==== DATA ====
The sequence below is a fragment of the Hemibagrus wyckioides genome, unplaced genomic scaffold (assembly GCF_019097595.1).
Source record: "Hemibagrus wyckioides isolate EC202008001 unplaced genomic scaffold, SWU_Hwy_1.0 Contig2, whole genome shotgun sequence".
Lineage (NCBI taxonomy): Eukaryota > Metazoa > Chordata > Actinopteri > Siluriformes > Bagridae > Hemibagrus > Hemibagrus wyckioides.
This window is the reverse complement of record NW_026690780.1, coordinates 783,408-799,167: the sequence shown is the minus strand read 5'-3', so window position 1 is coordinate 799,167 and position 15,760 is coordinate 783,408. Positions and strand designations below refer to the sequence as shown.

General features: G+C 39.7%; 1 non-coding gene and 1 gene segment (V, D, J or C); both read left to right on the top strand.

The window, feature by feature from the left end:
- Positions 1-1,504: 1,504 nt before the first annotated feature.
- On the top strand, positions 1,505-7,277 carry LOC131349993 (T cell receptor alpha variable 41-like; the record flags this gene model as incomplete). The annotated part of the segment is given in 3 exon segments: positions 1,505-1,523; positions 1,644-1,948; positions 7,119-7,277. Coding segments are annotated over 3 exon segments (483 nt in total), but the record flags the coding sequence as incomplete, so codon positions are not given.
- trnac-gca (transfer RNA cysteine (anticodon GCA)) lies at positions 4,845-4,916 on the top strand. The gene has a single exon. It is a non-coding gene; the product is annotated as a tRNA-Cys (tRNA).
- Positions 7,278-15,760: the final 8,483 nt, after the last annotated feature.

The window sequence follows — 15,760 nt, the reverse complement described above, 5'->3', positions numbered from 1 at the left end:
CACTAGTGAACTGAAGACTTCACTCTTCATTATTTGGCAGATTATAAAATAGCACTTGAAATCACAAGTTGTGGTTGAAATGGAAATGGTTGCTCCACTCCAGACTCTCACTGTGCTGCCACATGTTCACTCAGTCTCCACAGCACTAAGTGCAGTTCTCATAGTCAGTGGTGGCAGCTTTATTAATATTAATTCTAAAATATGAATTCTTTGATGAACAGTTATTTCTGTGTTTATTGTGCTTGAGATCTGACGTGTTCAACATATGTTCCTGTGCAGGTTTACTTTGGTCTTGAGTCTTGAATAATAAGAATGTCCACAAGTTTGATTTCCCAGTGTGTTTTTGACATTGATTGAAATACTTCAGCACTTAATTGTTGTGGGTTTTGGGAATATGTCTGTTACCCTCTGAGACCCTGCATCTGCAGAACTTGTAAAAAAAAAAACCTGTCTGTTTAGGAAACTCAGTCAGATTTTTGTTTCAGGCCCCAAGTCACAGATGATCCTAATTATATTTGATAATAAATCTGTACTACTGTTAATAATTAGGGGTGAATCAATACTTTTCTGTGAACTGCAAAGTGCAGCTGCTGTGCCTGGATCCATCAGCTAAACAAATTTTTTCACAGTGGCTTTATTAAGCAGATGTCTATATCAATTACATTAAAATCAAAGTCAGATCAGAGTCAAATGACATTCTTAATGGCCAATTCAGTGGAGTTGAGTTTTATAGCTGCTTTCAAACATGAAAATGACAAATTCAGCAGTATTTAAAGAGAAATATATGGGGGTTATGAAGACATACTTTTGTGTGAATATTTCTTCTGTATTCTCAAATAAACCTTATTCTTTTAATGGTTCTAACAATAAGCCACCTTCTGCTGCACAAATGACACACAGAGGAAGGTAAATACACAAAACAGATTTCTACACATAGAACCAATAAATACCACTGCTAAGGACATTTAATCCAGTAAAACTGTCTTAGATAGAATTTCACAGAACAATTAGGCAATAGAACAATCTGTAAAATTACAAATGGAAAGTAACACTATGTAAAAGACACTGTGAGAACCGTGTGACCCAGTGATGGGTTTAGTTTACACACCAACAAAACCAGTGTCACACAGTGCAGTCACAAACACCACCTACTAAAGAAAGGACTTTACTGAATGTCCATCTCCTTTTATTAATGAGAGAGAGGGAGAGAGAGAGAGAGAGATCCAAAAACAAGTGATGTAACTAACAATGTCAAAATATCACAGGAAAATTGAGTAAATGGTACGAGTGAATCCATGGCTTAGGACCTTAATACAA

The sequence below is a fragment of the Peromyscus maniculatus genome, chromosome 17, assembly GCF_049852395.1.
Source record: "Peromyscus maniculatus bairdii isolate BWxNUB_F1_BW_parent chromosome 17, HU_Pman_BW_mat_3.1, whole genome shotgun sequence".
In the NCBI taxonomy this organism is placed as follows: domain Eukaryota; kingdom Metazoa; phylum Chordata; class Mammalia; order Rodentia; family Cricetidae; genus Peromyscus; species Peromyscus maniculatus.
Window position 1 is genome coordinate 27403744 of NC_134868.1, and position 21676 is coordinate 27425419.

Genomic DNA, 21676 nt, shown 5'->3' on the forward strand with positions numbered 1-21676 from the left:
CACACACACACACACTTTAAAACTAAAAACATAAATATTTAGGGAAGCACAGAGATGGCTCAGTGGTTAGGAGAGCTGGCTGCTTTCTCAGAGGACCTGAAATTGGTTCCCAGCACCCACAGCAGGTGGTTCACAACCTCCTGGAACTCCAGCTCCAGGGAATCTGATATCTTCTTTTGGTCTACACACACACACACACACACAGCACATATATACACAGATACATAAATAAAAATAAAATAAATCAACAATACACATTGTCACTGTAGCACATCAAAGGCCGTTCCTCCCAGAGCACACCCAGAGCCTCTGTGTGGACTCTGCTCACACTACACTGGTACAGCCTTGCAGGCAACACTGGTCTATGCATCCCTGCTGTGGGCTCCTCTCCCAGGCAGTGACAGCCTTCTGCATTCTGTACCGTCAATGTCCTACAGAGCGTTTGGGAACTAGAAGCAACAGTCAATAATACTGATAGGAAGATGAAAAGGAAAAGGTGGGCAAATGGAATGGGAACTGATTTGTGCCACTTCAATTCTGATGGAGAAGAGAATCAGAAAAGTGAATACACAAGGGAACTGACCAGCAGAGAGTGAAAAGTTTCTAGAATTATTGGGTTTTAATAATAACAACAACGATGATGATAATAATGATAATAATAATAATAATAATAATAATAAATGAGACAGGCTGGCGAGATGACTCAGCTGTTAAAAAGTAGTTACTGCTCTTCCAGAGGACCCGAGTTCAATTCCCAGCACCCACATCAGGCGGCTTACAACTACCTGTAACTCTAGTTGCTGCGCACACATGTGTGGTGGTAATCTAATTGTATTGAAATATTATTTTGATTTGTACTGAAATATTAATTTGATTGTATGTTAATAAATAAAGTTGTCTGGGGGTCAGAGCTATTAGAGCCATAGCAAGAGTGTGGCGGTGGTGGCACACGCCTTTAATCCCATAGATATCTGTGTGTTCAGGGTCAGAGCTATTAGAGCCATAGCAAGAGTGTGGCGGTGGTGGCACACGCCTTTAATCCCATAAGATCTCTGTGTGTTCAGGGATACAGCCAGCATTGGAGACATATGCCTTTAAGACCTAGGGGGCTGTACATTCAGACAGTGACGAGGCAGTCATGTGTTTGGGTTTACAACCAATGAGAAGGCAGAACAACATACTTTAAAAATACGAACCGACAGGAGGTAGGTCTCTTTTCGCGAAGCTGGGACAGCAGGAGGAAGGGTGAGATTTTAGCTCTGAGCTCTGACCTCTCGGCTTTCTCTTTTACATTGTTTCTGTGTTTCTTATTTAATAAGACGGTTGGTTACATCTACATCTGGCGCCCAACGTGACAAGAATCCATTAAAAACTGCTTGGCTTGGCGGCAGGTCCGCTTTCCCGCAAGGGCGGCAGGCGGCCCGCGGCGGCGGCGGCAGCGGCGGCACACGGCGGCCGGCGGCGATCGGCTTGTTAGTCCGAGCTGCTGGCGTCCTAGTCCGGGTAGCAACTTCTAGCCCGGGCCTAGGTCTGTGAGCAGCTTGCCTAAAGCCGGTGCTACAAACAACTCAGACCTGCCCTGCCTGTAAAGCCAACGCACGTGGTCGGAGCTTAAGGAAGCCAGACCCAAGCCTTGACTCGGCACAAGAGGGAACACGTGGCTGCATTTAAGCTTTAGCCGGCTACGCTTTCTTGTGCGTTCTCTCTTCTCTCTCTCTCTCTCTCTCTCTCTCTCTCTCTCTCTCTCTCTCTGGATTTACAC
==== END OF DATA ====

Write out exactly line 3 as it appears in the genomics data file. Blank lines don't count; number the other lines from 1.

Lineage (NCBI taxonomy): Eukaryota > Metazoa > Chordata > Actinopteri > Siluriformes > Bagridae > Hemibagrus > Hemibagrus wyckioides.